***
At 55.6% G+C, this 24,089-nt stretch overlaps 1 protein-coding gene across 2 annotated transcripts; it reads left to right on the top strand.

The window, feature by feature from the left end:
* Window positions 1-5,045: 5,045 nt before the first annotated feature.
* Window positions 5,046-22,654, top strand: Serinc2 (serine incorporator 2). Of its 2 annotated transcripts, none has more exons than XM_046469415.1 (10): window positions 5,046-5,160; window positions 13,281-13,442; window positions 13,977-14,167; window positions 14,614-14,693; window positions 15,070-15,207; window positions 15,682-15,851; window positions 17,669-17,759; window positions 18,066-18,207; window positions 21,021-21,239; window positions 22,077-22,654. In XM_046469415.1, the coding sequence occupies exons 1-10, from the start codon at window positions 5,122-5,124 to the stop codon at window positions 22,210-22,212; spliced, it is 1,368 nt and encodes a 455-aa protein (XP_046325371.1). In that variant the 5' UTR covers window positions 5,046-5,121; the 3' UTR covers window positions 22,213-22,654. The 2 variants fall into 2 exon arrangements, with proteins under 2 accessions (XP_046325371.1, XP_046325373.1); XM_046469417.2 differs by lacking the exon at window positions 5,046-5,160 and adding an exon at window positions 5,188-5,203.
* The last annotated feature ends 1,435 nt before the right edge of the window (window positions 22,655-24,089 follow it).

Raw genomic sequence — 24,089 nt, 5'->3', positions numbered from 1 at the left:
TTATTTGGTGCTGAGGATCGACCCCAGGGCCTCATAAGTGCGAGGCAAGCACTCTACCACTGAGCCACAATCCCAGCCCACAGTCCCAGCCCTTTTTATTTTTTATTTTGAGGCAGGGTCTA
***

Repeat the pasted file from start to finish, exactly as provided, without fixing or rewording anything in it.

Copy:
At 55.6% G+C, this 24,089-nt stretch overlaps 1 protein-coding gene across 2 annotated transcripts; it reads left to right on the top strand.

The window, feature by feature from the left end:
* Window positions 1-5,045: 5,045 nt before the first annotated feature.
* Window positions 5,046-22,654, top strand: Serinc2 (serine incorporator 2). Of its 2 annotated transcripts, none has more exons than XM_046469415.1 (10): window positions 5,046-5,160; window positions 13,281-13,442; window positions 13,977-14,167; window positions 14,614-14,693; window positions 15,070-15,207; window positions 15,682-15,851; window positions 17,669-17,759; window positions 18,066-18,207; window positions 21,021-21,239; window positions 22,077-22,654. In XM_046469415.1, the coding sequence occupies exons 1-10, from the start codon at window positions 5,122-5,124 to the stop codon at window positions 22,210-22,212; spliced, it is 1,368 nt and encodes a 455-aa protein (XP_046325371.1). In that variant the 5' UTR covers window positions 5,046-5,121; the 3' UTR covers window positions 22,213-22,654. The 2 variants fall into 2 exon arrangements, with proteins under 2 accessions (XP_046325371.1, XP_046325373.1); XM_046469417.2 differs by lacking the exon at window positions 5,046-5,160 and adding an exon at window positions 5,188-5,203.
* The last annotated feature ends 1,435 nt before the right edge of the window (window positions 22,655-24,089 follow it).

Raw genomic sequence — 24,089 nt, 5'->3', positions numbered from 1 at the left:
TTATTTGGTGCTGAGGATCGACCCCAGGGCCTCATAAGTGCGAGGCAAGCACTCTACCACTGAGCCACAATCCCAGCCCACAGTCCCAGCCCTTTTTATTTTTTATTTTGAGGCAGGGTCTA